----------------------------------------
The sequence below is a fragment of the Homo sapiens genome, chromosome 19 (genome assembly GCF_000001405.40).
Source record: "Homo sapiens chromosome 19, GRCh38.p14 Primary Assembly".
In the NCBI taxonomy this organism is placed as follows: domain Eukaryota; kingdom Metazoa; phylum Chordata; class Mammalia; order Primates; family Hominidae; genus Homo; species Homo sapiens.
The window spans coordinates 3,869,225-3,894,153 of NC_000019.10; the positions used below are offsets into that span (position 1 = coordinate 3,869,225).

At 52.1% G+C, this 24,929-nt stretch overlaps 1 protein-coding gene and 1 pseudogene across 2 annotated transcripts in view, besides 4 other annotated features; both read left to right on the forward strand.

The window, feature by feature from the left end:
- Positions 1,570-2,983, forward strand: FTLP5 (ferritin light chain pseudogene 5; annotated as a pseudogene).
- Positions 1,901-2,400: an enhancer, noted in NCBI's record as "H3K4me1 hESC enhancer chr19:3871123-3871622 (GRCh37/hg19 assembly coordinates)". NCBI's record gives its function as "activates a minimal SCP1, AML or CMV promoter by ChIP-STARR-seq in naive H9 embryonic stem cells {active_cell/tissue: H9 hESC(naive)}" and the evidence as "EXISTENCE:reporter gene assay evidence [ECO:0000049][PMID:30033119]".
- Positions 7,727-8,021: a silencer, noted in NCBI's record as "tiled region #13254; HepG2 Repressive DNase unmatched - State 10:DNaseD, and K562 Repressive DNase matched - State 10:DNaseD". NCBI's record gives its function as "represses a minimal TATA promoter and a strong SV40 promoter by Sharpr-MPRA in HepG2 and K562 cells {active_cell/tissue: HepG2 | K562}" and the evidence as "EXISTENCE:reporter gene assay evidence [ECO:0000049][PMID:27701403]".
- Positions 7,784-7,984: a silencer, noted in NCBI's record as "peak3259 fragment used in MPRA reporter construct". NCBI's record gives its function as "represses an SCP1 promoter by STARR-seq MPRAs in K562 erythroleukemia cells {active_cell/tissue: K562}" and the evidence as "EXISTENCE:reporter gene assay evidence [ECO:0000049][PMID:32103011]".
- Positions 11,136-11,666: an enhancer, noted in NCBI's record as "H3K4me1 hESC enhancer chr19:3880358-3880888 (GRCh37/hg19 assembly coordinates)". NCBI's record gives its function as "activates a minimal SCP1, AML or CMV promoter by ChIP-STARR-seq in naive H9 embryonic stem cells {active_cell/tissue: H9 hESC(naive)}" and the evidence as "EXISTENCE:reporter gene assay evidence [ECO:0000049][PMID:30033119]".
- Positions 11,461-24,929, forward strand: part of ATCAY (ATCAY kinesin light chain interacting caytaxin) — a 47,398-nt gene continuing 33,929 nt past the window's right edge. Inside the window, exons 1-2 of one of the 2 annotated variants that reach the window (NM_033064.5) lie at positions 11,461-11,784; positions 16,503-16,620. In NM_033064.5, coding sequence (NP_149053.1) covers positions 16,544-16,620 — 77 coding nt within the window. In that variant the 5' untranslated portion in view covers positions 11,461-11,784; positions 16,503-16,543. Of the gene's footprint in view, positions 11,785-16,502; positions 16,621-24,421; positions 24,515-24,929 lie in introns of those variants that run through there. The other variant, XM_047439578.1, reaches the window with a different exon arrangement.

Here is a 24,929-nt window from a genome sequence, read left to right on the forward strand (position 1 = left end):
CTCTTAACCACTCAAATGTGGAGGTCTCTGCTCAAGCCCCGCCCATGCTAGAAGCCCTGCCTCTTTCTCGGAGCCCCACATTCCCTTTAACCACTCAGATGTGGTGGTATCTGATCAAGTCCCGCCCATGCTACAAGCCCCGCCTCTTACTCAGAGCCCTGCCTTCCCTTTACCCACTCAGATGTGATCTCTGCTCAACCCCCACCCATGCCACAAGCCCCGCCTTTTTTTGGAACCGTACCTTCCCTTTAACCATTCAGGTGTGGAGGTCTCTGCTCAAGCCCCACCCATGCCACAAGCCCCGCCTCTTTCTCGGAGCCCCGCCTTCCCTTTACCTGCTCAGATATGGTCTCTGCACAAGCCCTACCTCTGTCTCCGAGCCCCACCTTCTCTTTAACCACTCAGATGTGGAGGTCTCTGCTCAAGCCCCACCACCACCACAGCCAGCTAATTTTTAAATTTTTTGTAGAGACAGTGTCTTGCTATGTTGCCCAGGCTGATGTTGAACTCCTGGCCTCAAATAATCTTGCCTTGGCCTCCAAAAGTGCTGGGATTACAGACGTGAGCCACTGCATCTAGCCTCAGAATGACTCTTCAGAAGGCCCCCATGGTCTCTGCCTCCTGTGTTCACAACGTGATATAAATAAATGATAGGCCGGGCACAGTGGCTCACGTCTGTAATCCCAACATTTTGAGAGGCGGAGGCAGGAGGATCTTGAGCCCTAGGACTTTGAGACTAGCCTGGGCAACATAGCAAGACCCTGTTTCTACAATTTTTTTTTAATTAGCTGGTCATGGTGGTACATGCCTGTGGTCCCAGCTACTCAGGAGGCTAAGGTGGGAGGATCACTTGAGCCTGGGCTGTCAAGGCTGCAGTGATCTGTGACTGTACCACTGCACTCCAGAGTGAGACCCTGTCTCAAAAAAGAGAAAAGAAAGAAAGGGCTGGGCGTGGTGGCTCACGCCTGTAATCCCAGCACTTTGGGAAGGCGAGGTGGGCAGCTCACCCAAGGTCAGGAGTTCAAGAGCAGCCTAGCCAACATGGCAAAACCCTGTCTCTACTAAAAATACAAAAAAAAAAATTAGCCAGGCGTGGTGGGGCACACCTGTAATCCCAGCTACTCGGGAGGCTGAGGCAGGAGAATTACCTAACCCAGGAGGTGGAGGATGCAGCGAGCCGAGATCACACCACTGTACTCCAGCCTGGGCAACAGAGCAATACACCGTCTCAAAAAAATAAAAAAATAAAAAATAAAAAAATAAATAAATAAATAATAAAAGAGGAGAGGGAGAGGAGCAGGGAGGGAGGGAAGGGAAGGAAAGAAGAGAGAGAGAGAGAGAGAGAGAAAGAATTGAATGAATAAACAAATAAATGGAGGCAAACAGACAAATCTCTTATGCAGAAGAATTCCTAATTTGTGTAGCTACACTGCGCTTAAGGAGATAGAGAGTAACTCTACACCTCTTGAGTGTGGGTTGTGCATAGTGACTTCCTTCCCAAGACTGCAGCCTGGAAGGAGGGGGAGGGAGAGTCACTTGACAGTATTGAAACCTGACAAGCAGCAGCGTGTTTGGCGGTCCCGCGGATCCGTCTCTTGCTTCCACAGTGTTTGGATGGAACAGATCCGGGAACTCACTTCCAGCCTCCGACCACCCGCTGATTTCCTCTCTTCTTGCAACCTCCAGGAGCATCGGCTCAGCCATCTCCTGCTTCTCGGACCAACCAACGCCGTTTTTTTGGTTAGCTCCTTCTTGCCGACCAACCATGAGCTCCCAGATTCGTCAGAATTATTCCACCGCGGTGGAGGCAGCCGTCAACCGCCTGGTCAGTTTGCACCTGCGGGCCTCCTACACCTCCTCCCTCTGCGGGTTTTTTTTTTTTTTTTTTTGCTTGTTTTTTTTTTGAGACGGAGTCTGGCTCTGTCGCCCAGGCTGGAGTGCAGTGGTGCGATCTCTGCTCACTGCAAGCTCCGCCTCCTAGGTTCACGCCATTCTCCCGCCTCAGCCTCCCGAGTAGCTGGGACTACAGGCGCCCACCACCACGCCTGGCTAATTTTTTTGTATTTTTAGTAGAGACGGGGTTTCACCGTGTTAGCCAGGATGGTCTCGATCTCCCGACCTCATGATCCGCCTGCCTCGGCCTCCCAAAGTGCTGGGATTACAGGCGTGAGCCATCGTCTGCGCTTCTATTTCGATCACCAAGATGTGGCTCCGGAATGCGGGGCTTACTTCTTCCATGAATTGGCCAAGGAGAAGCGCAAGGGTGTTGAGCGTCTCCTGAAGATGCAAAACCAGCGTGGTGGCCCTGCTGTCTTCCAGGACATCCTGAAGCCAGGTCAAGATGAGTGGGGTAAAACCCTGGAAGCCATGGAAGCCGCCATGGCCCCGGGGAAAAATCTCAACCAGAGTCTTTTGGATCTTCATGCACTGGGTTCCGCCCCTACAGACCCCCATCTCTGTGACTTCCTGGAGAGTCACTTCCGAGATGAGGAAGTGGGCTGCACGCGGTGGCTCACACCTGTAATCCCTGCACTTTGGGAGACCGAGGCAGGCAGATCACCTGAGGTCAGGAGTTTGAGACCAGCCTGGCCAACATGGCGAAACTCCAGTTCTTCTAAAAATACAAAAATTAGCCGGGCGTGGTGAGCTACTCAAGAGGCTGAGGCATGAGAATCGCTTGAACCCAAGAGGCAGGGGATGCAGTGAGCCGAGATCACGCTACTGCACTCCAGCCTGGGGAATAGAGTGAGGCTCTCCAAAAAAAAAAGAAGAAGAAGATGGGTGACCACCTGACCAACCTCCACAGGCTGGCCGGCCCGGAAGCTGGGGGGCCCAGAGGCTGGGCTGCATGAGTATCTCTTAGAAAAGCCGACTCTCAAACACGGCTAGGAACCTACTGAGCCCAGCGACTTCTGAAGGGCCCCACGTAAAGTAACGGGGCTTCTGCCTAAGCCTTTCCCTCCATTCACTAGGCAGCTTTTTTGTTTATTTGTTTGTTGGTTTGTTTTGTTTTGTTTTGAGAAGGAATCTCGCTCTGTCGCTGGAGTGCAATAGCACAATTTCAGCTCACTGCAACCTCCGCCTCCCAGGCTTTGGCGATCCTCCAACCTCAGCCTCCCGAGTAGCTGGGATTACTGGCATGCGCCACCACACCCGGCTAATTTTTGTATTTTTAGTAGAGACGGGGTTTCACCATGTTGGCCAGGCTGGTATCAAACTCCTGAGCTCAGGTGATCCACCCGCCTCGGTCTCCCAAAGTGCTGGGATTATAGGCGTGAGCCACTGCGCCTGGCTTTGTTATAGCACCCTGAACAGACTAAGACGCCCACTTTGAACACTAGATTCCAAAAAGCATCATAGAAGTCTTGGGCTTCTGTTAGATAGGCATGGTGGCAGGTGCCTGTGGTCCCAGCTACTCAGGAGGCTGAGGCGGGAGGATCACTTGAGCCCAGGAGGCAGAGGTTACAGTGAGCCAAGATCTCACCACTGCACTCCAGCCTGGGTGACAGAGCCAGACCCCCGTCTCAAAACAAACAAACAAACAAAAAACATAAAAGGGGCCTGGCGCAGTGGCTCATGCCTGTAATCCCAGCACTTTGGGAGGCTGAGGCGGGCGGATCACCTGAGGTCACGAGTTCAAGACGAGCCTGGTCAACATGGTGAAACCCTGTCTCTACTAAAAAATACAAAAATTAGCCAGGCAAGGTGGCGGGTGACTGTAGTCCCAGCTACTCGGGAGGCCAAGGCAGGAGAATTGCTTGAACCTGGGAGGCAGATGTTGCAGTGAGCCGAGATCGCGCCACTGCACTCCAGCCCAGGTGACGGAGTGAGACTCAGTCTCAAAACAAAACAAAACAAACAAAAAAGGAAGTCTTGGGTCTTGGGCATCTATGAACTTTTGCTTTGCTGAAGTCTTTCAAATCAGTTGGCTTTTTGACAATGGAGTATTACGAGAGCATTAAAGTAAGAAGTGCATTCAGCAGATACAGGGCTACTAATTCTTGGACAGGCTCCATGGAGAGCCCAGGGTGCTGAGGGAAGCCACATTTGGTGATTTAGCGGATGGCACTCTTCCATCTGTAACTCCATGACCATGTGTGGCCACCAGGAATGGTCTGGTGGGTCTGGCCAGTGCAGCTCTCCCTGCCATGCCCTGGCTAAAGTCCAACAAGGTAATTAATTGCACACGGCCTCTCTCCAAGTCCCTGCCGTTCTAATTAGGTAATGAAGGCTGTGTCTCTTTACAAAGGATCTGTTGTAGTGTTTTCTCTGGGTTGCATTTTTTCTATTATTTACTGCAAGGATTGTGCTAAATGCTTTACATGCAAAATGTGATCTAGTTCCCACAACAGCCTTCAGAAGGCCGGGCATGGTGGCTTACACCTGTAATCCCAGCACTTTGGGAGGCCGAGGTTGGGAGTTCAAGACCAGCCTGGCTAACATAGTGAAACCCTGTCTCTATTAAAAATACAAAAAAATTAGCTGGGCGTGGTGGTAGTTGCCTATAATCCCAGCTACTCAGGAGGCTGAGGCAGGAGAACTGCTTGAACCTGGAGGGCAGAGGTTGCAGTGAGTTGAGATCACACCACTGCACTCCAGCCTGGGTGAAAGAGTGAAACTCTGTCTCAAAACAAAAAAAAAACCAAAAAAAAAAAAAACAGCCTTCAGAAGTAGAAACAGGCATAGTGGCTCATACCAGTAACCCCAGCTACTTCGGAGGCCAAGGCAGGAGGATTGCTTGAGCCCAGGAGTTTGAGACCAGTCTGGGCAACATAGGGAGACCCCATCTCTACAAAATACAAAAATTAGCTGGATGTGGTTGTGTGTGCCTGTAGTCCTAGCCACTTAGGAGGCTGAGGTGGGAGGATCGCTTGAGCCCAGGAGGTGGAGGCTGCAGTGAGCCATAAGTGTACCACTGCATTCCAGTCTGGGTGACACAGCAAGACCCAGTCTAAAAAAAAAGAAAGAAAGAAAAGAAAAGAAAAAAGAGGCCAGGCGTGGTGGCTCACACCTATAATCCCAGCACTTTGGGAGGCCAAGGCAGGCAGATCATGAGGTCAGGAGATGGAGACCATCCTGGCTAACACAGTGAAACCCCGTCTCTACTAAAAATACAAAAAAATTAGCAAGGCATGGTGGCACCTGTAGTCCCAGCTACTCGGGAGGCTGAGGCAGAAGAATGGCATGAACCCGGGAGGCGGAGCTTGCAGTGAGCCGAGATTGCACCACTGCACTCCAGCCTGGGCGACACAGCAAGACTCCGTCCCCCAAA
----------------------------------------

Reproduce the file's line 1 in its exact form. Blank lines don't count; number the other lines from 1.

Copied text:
The sequence below is a fragment of the Homo sapiens genome, chromosome 19 (genome assembly GCF_000001405.40).